TS-CRC Student project - The impact of cattle grazing at the Great Basalt Wall

James Cook University, Townville

Nikki Thurgate

Nikki Thurgate with one of her reptilian research subjects

Nikki Thurgate with one of her reptilian research subjects

The project examined the effect of grazing on the abundance and diversity of reptiles at Queensland's Great Basalt Wall, north-west of Charters Towers in Queensland. The project took place in nine separate areas of habitat on two different properties and found 27 species of geckos, goannas, skinks and snakes. The sites are found within a natural barrier provided by the Great Basalt Wall. The Wall is the result of a volcanic flow that probably took place about 13,000 years ago. Lava flowed into low-lying areas leaving pockets of vegetation on higher ground, but those pockets now lie lower than the basalt, effectively preventing stock animals from entering the area.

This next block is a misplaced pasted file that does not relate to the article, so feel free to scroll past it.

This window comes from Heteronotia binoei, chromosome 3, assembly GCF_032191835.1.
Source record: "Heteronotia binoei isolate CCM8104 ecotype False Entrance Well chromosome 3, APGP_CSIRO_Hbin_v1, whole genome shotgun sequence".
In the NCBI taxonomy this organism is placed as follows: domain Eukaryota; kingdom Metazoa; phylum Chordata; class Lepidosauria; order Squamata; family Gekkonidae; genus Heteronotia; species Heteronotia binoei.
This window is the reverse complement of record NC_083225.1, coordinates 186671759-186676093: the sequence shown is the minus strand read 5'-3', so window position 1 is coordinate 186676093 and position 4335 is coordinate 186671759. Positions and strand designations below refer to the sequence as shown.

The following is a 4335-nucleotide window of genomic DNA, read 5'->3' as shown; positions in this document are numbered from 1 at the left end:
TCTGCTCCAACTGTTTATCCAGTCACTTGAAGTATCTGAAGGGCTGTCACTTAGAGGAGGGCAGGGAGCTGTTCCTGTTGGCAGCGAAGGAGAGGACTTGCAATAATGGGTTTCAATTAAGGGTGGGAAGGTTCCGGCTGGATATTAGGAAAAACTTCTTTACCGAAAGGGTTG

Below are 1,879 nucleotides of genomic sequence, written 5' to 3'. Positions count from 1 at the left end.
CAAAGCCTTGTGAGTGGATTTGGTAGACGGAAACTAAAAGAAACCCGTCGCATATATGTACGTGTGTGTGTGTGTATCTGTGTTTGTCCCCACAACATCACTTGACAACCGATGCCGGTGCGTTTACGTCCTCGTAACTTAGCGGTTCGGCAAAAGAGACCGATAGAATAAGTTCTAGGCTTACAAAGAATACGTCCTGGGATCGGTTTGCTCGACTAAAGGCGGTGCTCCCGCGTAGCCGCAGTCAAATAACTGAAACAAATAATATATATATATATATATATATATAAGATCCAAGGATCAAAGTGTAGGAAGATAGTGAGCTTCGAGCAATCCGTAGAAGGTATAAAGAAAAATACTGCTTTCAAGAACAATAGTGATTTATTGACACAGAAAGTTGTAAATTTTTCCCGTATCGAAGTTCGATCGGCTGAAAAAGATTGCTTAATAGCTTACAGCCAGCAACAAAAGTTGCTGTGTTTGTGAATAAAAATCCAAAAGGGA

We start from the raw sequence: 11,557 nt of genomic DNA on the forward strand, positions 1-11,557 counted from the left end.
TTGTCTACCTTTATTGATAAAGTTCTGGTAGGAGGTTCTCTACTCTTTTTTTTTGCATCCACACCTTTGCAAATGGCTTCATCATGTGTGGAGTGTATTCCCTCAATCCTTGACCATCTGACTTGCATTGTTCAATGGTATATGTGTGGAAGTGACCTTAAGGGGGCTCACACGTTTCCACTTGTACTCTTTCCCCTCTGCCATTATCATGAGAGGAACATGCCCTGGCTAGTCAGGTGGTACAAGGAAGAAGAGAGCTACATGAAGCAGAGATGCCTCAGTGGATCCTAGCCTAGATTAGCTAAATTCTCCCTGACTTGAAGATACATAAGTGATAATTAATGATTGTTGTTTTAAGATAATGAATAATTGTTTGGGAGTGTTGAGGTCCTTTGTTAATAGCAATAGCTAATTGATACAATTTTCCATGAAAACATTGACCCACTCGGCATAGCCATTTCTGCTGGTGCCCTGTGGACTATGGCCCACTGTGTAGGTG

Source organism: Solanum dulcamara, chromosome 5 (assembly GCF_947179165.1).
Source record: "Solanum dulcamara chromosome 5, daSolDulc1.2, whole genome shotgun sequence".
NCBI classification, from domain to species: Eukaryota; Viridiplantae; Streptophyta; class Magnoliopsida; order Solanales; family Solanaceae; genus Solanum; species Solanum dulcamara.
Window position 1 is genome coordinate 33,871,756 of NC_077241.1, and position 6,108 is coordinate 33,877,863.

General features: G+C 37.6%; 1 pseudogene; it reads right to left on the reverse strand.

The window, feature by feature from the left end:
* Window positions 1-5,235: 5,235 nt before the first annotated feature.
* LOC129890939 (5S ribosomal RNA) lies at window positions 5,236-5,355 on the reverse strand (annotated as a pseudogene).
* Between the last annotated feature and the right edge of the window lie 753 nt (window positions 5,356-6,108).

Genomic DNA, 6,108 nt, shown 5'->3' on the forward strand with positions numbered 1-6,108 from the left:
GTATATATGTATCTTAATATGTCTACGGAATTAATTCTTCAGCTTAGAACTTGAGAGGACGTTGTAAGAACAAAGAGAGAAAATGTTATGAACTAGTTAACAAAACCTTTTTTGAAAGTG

The abundance and diversity of reptiles was quantified in both grazed and ungrazed habitats. The majority of reptile species were negatively affected by cattle grazing. There were almost twice as many individual animals in the ungrazed sites as in the grazed sites. Species diversity was also significantly higher in ungrazed sites. The species Gehyra catenata, Morethia boulengeri and Ctenotus robustus were the most strongly disadvantaged by pastoralism. Investigation of biogeographic variables suggested that reptile abundance and diversity were not related to patch area or isolation. All project objectives outlined in the research were fulfilled.

Nikki Thurgate was also awarded the University Medal at her graduation in April 1998.


A/Prof Ross Alford, JCU
Dr Jon Luly, JCU

Major Informal Advisors

Steve Delean